World

Mugabe under house protection. Exaggerating Australia's military successes. Australian navy in Red Sea. Ireland debates remaining in EU. By Hamish McDonald.

Trump gladhanded then worked around

Russian Prime Minister Dmitry Medvedev, Vietnamese Prime Minister Nguyen Xuân Phúc, US President Donald Trump, Philippine President Rodrigo Duterte and Australian Prime Minister Malcolm Turnbull in Manila this week.
Credit: Jim Watson / AFP / Getty Images

It was a 12-day excursion through Asia always skirting on the edge of mishap, and Donald Trump left allies concluding his administration has nothing much to offer the region and it’s best to get along organising things among themselves.

His hosts in Tokyo, Seoul, Beijing, Da Nang and Manila had worked out how to manage him, and laid on the pomp and flattery – all of which he proclaimed to be “incredible”, “amazing” and “unbelievable”, as well as totally without precedent. He was particularly warm towards the authoritarians he met: China’s Xi Jinping, Russia’s Vladimir Putin and the Philippines’ Rodrigo Duterte. Malcolm Turnbull had his private dinner with Trump cancelled, and had to make do with 30 minutes in the presidential hotel suite.

In Beijing, Xi cobbled together already announced orders for American-made aircraft and other items, added some vague memorandums of understanding about future purchases, and presented this as a $US250 billion gift to Trump. Along with the duchessing, it worked. The Trump who’d accused China of “raping” the United States economy, now blamed America’s $US350 billion trade deficit with China on previous US administrations. “I don’t blame China,” he said. “After all, who can blame a country for being able to take advantage of another country for the benefit of its citizens?”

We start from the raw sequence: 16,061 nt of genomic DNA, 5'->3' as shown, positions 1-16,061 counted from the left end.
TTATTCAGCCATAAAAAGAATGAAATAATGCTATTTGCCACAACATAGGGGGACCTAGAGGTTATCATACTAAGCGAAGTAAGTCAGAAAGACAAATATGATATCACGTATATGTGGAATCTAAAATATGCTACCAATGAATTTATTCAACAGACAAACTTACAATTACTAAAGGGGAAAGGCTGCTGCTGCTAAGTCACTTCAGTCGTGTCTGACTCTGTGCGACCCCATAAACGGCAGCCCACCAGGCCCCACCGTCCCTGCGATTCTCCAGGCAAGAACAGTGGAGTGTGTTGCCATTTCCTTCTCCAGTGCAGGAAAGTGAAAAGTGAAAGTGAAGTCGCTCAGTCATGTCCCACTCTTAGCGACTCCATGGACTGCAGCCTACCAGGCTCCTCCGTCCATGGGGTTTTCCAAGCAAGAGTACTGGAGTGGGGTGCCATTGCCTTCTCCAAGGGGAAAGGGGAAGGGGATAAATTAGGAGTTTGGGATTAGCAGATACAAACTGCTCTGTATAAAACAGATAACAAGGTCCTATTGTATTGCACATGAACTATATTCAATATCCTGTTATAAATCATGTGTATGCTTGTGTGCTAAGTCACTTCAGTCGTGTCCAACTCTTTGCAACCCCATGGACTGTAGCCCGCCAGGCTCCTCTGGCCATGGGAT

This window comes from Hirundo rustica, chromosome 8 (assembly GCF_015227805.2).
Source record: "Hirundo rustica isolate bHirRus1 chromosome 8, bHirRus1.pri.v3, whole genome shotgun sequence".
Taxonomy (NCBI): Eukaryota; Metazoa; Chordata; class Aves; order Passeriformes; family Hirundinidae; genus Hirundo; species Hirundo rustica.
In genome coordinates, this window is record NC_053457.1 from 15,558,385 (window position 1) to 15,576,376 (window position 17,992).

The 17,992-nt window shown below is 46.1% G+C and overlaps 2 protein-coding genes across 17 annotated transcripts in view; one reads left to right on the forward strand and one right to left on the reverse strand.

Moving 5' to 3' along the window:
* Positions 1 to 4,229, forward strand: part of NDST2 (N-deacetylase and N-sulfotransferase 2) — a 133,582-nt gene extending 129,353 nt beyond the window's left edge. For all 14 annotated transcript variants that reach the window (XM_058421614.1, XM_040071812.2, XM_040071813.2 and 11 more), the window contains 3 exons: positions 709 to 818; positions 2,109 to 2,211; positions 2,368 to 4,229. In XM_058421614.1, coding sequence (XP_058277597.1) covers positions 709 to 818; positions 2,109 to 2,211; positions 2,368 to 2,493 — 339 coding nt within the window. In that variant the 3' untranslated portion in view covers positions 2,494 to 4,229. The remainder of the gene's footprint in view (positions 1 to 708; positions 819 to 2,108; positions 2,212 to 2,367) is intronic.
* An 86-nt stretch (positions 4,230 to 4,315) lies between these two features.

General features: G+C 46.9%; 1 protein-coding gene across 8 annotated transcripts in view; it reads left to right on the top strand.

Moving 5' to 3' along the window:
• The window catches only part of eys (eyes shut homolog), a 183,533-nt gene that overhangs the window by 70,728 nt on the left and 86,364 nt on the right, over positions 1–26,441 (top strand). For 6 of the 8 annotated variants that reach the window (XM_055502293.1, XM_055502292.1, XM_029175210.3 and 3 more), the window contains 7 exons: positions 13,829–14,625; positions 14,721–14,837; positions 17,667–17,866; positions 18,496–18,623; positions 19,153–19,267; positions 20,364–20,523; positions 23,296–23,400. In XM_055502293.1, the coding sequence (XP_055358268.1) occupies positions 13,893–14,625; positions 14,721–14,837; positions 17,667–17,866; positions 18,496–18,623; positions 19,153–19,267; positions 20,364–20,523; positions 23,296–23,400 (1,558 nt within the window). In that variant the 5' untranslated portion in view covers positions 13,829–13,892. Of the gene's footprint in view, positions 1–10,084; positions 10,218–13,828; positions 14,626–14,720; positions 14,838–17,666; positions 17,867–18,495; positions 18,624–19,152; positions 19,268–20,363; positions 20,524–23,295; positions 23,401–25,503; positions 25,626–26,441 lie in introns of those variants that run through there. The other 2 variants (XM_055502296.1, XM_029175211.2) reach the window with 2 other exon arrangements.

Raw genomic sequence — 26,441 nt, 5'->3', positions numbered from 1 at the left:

At the APEC meeting in Da Nang, he was blunter. “I am always going to put America first, the same way that I expect all of you in this room to put your countries first,” he said. Some trading partners were not playing by the rules, and Trump was going to crack down on closed markets, predatory practices, currency manipulation and intellectual property theft: “I wish previous administrations in my country saw what was happening and did something about it. They did not, but I will.”

The 11 countries left in the Trans-Pacific Partnership, which actually tries to tackle all these trade abuses, are still trying to persuade Trump to reverse his decision to withdraw the US from it. But they’re not waiting, and at Da Nang patched over the absence and agreed to push ahead without the Americans, although Canada’s Justin Trudeau added some quibbles about protecting his country’s bilingual culture.

In Manila on the sidelines of the East Asia Summit, Australia, Japan and India agreed to build a “quadrilateral” security dialogue with the US, over the protests of Chinese delegates. But Trump didn’t hang around. He departed the Philippines before any actual sit-down, after a meeting with Duterte that he said cemented a “great relationship”.

It was a tour, most commentators concluded, that hastened the decline of US regional influence.

As usual, the Association of South-East Asian Nations Summit, around which the other meetings were arranged, skirted past the glaring crisis in its midst: the ethnic cleansing of the Rohingya in Myanmar’s Rakhine state, which forced 60 per cent of this one million Muslim minority to flee into Bangladesh from massacres, rapes and destruction of their homes since midyear.

Mugabe in custody

Armoured vehicles take control of the street, parliament, government offices and airports in the capital. Soldiers take over the mikes at the national TV station. The president is in protective custody and the military is removing the “criminals” in his circle. An ousted vice-president returns from exile. But this is not a coup, Zimbabwe’s army generals insist.

So the 37-year reign of Robert Mugabe seemed to be running out of power in Harare this week, following manoeuvres the 93-year-old tyrant kicked off earlier in the month when he sacked long-time ally and heir apparent Emmerson Mnangagwa from the vice-presidency, to clear the succession path for his free-spending and highly unpopular wife, Grace Mugabe, 52.